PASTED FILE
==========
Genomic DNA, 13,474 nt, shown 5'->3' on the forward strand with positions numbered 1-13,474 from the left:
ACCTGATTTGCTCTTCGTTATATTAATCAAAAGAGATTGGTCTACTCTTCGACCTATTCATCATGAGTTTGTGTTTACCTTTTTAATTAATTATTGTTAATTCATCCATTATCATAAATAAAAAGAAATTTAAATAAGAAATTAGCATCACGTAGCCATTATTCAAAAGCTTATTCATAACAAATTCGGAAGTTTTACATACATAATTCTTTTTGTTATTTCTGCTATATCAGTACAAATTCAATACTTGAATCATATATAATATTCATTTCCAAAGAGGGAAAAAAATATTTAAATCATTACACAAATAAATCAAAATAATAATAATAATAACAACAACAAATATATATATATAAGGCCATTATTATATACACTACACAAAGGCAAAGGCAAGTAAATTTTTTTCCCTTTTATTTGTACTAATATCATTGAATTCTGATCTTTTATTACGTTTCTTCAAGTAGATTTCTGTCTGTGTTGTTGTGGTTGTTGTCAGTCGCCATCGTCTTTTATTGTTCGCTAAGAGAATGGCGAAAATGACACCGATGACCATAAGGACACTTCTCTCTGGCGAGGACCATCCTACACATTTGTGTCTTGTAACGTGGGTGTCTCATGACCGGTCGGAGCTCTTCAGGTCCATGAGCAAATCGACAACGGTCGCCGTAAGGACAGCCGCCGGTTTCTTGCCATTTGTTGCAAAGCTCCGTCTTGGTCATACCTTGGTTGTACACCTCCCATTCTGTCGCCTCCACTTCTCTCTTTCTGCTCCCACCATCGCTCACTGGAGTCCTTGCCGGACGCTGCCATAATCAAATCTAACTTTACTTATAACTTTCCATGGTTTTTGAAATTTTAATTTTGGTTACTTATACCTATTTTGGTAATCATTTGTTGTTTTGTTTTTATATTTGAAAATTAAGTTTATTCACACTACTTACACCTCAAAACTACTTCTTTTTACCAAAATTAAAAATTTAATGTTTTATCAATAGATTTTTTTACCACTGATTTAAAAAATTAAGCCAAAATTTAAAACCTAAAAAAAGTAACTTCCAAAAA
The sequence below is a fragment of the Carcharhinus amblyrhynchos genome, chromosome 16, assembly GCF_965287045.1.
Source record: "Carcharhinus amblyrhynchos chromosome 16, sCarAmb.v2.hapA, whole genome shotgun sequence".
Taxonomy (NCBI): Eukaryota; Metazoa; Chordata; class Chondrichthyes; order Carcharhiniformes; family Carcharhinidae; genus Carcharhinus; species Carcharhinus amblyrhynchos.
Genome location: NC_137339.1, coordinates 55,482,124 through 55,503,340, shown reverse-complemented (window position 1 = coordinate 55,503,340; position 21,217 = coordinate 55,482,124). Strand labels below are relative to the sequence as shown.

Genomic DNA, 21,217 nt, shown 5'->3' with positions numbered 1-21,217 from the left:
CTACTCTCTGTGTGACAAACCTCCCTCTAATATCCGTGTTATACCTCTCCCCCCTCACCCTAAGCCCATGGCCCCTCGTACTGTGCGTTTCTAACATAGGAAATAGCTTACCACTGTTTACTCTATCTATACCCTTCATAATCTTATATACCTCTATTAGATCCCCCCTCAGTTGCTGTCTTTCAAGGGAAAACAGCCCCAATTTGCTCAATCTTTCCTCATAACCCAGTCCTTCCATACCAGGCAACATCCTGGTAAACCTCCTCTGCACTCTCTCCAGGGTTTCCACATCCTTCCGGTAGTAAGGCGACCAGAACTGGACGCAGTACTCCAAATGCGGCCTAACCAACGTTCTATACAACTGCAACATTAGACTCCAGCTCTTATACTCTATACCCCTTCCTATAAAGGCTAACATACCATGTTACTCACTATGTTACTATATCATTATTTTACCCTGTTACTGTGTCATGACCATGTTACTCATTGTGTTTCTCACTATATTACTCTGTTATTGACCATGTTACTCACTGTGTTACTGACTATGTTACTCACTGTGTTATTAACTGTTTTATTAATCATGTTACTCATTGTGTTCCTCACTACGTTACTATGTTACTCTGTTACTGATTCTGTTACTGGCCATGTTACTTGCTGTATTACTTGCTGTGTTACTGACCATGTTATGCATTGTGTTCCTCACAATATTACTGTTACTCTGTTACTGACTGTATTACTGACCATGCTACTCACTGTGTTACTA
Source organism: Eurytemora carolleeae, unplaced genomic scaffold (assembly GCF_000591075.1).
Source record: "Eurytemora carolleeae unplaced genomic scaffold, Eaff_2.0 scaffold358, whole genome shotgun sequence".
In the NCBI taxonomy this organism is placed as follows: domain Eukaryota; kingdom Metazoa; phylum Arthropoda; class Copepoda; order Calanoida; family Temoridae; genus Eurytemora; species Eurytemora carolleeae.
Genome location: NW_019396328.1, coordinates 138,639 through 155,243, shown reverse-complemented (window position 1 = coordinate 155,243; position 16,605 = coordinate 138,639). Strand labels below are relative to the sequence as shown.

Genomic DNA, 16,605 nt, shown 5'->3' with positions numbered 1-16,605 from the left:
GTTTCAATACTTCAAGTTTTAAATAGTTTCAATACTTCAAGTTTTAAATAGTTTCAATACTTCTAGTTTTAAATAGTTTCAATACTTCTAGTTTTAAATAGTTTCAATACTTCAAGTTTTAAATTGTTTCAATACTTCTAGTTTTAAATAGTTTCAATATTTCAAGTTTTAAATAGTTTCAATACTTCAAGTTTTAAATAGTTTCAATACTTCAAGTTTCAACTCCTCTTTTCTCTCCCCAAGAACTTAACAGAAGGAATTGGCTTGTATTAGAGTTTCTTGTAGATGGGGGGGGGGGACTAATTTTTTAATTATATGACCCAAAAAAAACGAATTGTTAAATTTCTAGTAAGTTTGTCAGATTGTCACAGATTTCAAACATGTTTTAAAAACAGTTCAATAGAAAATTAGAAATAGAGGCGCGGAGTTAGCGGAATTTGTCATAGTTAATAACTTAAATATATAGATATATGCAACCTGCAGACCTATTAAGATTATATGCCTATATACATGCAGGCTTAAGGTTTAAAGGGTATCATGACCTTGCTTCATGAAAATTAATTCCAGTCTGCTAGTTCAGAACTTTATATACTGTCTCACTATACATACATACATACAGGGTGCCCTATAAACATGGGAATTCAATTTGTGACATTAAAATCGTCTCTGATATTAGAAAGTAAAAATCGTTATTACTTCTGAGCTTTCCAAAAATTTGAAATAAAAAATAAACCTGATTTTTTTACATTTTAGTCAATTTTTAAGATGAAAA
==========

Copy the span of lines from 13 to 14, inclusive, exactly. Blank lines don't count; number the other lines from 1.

Genomic DNA, 16,605 nt, shown 5'->3' with positions numbered 1-16,605 from the left:
GTTTCAATACTTCAAGTTTTAAATAGTTTCAATACTTCAAGTTTTAAATAGTTTCAATACTTCTAGTTTTAAATAGTTTCAATACTTCTAGTTTTAAATAGTTTCAATACTTCAAGTTTTAAATTGTTTCAATACTTCTAGTTTTAAATAGTTTCAATATTTCAAGTTTTAAATAGTTTCAATACTTCAAGTTTTAAATAGTTTCAATACTTCAAGTTTCAACTCCTCTTTTCTCTCCCCAAGAACTTAACAGAAGGAATTGGCTTGTATTAGAGTTTCTTGTAGATGGGGGGGGGGGACTAATTTTTTAATTATATGACCCAAAAAAAACGAATTGTTAAATTTCTAGTAAGTTTGTCAGATTGTCACAGATTTCAAACATGTTTTAAAAACAGTTCAATAGAAAATTAGAAATAGAGGCGCGGAGTTAGCGGAATTTGTCATAGTTAATAACTTAAATATATAGATATATGCAACCTGCAGACCTATTAAGATTATATGCCTATATACATGCAGGCTTAAGGTTTAAAGGGTATCATGACCTTGCTTCATGAAAATTAATTCCAGTCTGCTAGTTCAGAACTTTATATACTGTCTCACTATACATACATACATACAGGGTGCCCTATAAACATGGGAATTCAATTTGTGACATTAAAATCGTCTCTGATATTAGAAAGTAAAAATCGTTATTACTTCTGAGCTTTCCAAAAATTTGAAATAAAAAATAAACCTGATTTTTTTACATTTTAGTCAATTTTTAAGATGAAAA